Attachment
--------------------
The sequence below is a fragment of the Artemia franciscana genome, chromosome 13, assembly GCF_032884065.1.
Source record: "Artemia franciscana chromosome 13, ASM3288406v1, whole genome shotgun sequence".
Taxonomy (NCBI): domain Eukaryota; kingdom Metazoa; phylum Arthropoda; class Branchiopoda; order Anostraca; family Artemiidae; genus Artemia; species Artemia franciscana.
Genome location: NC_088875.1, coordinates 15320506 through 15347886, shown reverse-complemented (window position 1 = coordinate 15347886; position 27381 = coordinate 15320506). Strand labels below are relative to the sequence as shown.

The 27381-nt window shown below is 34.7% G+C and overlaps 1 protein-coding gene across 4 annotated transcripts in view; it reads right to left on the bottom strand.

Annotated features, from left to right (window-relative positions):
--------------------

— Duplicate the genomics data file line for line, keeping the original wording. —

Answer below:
The sequence below is a fragment of the Artemia franciscana genome, chromosome 13, assembly GCF_032884065.1.
Source record: "Artemia franciscana chromosome 13, ASM3288406v1, whole genome shotgun sequence".
Taxonomy (NCBI): domain Eukaryota; kingdom Metazoa; phylum Arthropoda; class Branchiopoda; order Anostraca; family Artemiidae; genus Artemia; species Artemia franciscana.
Genome location: NC_088875.1, coordinates 15320506 through 15347886, shown reverse-complemented (window position 1 = coordinate 15347886; position 27381 = coordinate 15320506). Strand labels below are relative to the sequence as shown.

The 27381-nt window shown below is 34.7% G+C and overlaps 1 protein-coding gene across 4 annotated transcripts in view; it reads right to left on the bottom strand.

Annotated features, from left to right (window-relative positions):